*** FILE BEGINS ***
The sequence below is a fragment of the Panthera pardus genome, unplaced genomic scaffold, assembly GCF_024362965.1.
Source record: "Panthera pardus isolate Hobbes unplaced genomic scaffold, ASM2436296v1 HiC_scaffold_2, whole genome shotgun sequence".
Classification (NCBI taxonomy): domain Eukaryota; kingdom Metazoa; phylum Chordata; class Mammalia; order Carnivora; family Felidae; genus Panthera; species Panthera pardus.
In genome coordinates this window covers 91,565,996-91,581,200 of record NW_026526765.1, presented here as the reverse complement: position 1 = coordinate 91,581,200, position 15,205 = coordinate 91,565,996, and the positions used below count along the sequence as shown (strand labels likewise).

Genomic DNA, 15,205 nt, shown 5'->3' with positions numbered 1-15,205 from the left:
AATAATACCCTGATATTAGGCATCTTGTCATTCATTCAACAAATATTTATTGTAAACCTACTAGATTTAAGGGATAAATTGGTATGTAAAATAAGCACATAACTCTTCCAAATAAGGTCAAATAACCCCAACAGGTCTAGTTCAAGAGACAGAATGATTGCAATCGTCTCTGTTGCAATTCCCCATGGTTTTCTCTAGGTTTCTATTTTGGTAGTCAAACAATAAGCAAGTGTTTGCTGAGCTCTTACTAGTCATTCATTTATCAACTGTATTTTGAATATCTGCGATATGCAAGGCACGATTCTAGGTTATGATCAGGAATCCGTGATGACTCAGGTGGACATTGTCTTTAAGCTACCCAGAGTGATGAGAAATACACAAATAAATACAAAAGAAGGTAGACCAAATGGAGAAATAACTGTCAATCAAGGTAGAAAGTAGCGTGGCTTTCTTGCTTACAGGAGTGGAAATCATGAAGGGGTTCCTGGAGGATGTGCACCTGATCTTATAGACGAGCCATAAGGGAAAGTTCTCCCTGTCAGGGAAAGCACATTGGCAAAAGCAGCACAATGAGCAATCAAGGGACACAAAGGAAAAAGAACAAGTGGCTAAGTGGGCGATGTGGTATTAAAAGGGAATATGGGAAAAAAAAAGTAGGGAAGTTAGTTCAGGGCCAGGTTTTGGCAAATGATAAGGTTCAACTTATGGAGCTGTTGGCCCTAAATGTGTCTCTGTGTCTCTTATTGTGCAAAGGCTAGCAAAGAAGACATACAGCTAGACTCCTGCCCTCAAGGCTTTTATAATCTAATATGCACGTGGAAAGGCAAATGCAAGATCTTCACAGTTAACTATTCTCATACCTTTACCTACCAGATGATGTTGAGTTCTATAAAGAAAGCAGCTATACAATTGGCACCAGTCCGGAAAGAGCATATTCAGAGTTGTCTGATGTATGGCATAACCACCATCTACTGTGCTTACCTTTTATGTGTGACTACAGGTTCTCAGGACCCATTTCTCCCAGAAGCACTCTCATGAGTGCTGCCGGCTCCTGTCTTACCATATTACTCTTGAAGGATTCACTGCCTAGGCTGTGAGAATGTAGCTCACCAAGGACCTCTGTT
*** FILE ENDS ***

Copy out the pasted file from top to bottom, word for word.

The sequence below is a fragment of the Panthera pardus genome, unplaced genomic scaffold, assembly GCF_024362965.1.
Source record: "Panthera pardus isolate Hobbes unplaced genomic scaffold, ASM2436296v1 HiC_scaffold_2, whole genome shotgun sequence".
Classification (NCBI taxonomy): domain Eukaryota; kingdom Metazoa; phylum Chordata; class Mammalia; order Carnivora; family Felidae; genus Panthera; species Panthera pardus.
In genome coordinates this window covers 91,565,996-91,581,200 of record NW_026526765.1, presented here as the reverse complement: position 1 = coordinate 91,581,200, position 15,205 = coordinate 91,565,996, and the positions used below count along the sequence as shown (strand labels likewise).

Genomic DNA, 15,205 nt, shown 5'->3' with positions numbered 1-15,205 from the left:
AATAATACCCTGATATTAGGCATCTTGTCATTCATTCAACAAATATTTATTGTAAACCTACTAGATTTAAGGGATAAATTGGTATGTAAAATAAGCACATAACTCTTCCAAATAAGGTCAAATAACCCCAACAGGTCTAGTTCAAGAGACAGAATGATTGCAATCGTCTCTGTTGCAATTCCCCATGGTTTTCTCTAGGTTTCTATTTTGGTAGTCAAACAATAAGCAAGTGTTTGCTGAGCTCTTACTAGTCATTCATTTATCAACTGTATTTTGAATATCTGCGATATGCAAGGCACGATTCTAGGTTATGATCAGGAATCCGTGATGACTCAGGTGGACATTGTCTTTAAGCTACCCAGAGTGATGAGAAATACACAAATAAATACAAAAGAAGGTAGACCAAATGGAGAAATAACTGTCAATCAAGGTAGAAAGTAGCGTGGCTTTCTTGCTTACAGGAGTGGAAATCATGAAGGGGTTCCTGGAGGATGTGCACCTGATCTTATAGACGAGCCATAAGGGAAAGTTCTCCCTGTCAGGGAAAGCACATTGGCAAAAGCAGCACAATGAGCAATCAAGGGACACAAAGGAAAAAGAACAAGTGGCTAAGTGGGCGATGTGGTATTAAAAGGGAATATGGGAAAAAAAAAGTAGGGAAGTTAGTTCAGGGCCAGGTTTTGGCAAATGATAAGGTTCAACTTATGGAGCTGTTGGCCCTAAATGTGTCTCTGTGTCTCTTATTGTGCAAAGGCTAGCAAAGAAGACATACAGCTAGACTCCTGCCCTCAAGGCTTTTATAATCTAATATGCACGTGGAAAGGCAAATGCAAGATCTTCACAGTTAACTATTCTCATACCTTTACCTACCAGATGATGTTGAGTTCTATAAAGAAAGCAGCTATACAATTGGCACCAGTCCGGAAAGAGCATATTCAGAGTTGTCTGATGTATGGCATAACCACCATCTACTGTGCTTACCTTTTATGTGTGACTACAGGTTCTCAGGACCCATTTCTCCCAGAAGCACTCTCATGAGTGCTGCCGGCTCCTGTCTTACCATATTACTCTTGAAGGATTCACTGCCTAGGCTGTGAGAATGTAGCTCACCAAGGACCTCTGTT